A regularly-updated list of frequently-asked questions about the observatory.
Q1. Is the observatory going to be open for the upcoming meteor shower?
A1. Alas, we are generally not open for meteor showers. There are several reasons for this:
- Meteor showers are best viewed very late at night, after midnight and later. The observatory has very few staff, and so we rely heavily on volunteers to put on events. As you might imagine, it’s often hard to get staff or volunteers with day jobs to agree to set up and run an event that happens in the wee hours of the morning well before dawn.
- Meteor showers are best viewed without any optical aid at all. The observatory has a lot of telescopes but they are literally useless for watching meteors, which appear without warning in all parts of the sky and only appear for an instant. It is impossible to point a telescope at a meteor in time to see it, and if you just try to point a telescope at some random patch of sky, hoping for a meteor to pass through the field of view, you’ll likely be totally disappointed. Meteors are best watched with the naked eye where you have an unobstructed view of a large chunk of the sky.
- Meteor showers are best viewed far away from light pollution. Some times you will read in the news about meteor showers coming up that breathlessly promise 25, 50, 100 or more meteors per hour. It’s important to know that those numbers represent an ideal case where (a) the observer is far away from any lights (in astronomer parlance, where you can see stars down to 6th magnitude), and (b) where the meteors are near the zenith, directly overhead (and so minimizing atmospheric absorption of their light). At our observatory, there is obviously a great deal of light pollution from UCF itself and from the general Orlando area, so we get skies that are nowhere near as dark. Watching a meteor shower on the observatory lawn will pretty much guarantee that you’ll see way, way fewer meteors than the predictions say.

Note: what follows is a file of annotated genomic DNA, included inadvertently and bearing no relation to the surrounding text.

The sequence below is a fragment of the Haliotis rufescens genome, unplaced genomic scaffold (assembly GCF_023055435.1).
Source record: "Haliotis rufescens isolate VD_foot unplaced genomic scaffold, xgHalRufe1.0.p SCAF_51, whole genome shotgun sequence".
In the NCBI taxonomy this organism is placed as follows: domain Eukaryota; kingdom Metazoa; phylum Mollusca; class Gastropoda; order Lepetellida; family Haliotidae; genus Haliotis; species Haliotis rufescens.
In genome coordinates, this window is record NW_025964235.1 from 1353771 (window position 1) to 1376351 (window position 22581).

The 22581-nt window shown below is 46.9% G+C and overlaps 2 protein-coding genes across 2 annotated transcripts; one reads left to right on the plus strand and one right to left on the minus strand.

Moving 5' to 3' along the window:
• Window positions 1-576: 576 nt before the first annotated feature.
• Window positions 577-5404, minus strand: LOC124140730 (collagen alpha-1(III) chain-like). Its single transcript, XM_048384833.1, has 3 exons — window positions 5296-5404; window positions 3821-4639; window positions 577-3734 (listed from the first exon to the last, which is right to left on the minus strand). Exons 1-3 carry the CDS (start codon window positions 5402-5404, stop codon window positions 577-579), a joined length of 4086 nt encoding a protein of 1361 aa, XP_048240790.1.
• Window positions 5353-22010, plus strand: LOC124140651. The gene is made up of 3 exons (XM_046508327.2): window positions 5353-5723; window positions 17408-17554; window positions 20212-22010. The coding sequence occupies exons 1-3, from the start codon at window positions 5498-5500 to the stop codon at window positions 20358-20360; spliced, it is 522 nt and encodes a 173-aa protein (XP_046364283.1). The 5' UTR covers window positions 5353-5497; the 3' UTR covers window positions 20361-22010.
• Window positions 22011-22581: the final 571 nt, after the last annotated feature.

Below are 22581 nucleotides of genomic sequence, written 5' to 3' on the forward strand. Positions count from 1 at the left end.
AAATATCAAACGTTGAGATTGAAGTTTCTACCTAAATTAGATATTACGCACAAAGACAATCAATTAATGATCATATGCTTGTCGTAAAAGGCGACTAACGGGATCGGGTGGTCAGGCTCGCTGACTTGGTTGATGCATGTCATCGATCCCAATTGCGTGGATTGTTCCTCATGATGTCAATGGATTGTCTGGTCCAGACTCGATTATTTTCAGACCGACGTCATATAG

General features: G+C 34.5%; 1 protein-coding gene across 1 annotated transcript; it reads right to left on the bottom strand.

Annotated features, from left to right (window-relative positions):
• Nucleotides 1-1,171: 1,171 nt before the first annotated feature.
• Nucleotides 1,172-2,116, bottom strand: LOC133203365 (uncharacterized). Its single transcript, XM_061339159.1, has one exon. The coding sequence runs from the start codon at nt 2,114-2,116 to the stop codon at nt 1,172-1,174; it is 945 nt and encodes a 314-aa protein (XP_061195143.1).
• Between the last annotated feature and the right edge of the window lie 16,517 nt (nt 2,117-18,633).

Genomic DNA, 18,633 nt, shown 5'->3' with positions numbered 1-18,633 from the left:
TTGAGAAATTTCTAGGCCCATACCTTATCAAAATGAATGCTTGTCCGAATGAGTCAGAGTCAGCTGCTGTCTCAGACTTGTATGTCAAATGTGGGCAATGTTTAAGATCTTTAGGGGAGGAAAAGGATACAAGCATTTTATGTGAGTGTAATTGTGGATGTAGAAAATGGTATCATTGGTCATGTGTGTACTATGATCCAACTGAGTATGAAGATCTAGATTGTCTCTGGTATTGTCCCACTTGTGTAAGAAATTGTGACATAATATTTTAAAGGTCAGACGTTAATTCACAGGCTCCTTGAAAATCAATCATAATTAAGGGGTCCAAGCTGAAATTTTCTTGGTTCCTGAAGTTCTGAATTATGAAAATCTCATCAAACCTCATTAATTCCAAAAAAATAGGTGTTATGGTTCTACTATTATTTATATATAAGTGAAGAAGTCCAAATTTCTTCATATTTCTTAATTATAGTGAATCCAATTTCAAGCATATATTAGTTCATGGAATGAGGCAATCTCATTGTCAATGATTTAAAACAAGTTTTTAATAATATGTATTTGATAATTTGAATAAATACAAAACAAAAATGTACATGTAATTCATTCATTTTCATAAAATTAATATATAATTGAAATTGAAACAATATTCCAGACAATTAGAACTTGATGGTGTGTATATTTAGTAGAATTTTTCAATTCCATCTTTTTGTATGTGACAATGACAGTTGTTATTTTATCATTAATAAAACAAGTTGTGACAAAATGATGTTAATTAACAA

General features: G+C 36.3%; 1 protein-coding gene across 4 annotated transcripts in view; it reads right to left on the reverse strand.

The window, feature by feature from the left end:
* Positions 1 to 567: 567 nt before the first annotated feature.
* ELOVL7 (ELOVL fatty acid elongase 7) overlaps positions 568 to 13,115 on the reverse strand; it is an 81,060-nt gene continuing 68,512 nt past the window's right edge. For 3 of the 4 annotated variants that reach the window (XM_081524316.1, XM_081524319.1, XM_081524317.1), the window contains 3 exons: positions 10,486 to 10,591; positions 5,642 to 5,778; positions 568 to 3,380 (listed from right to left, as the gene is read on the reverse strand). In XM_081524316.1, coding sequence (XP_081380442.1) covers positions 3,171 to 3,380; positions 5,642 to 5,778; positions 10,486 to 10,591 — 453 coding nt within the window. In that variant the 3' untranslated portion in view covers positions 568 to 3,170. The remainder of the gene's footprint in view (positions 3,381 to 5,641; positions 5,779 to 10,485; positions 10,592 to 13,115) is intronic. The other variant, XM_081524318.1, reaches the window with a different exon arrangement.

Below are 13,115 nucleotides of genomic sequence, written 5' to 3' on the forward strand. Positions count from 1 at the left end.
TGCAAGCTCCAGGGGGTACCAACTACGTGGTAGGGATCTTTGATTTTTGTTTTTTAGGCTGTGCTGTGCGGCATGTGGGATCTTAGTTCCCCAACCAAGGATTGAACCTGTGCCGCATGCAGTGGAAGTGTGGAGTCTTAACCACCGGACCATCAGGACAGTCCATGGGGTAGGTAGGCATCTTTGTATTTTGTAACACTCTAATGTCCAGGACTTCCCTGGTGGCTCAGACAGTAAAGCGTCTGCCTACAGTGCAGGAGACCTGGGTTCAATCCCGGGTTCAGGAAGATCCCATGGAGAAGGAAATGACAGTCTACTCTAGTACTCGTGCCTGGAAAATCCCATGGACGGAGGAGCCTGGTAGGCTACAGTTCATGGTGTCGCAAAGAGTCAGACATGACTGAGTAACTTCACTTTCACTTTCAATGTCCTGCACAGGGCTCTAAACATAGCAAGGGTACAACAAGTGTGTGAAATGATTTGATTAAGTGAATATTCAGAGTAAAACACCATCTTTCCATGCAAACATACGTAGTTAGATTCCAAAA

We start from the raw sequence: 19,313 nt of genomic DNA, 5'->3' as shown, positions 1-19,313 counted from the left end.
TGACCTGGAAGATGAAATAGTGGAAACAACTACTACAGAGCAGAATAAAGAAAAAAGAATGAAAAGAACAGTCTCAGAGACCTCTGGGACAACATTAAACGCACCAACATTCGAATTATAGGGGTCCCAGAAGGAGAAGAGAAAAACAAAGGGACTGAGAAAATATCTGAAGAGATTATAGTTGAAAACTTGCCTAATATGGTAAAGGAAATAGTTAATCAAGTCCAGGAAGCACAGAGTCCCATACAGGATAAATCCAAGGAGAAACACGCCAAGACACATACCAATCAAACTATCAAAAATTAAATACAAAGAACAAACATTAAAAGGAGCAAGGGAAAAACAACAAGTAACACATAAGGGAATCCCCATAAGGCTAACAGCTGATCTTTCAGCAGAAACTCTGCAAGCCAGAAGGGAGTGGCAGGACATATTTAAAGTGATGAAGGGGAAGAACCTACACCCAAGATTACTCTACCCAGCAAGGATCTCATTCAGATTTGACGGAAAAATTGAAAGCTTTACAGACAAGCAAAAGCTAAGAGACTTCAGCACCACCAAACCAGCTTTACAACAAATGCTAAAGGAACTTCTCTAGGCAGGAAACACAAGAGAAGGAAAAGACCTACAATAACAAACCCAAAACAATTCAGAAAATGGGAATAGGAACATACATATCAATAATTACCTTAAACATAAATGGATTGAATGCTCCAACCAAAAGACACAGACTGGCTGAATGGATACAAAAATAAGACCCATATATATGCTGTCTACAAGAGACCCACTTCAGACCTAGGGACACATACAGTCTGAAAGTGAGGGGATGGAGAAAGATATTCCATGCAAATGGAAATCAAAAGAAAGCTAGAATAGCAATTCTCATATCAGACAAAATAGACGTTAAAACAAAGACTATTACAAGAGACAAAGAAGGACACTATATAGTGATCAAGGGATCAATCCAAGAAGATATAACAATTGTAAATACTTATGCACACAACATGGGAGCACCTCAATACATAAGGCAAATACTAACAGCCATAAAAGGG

Q2. OK mister smarty-pants, well then where should I go to see the upcoming meteor shower?
A2. Our advice is to go somewhere where you can satisfy the three conditions mentioned above. Go as far away from light pollution as possible, where you can see most of the sky, and where you’ll be able to stay for several hours very late at night without arousing suspicion or being hassled.
One spot might be by the St. Johns River on SR 50. It’s easy to get to from the UCF area, is a ways outside Orlando, is not too close to the lights of Titusville, and isn’t forested.
Another spot could be farther south, toward the town of Harmony on US 192, southeast of St. Cloud. Harmony regulates their lighting and so is darker than normal, and so they are friendly toward people staring at the night sky. Plus it is in even farther out of the metro-Orlando area.
You can gauge the relative brightness of the sky with this handy light-pollution map, linked here and here. It’s probably best to find a location that’s either in the yellow, brown, green, or blue areas. (As you can see, most of metro-Orlando is white, purple, red, and orange.)
As always when watching meteors, take responsibility for your own safety. Go in a group, be aware of your surroundings, and trust your instincts if something about a place doesn’t feel right. Furthermore, there is a lot of private land in Florida, so don’t trespass.
Q3. Any other advice that would improve my chances of enjoying the upcoming meteor shower?
A3. Be patient, stay up as late as possible, make it a social event with friends, and be comfortable.
Note that even a meteor shower with a predicted rate of 60 — when you’re in a dark place — still means that you might be waiting an entire minute or two in between meteors. Think about that — 60 seconds of waiting for 0.5 seconds of a meteor. That ratio means patience is vital! And if there’s light pollution, you might be waiting 5 minutes or more. So be realistic in your expectations.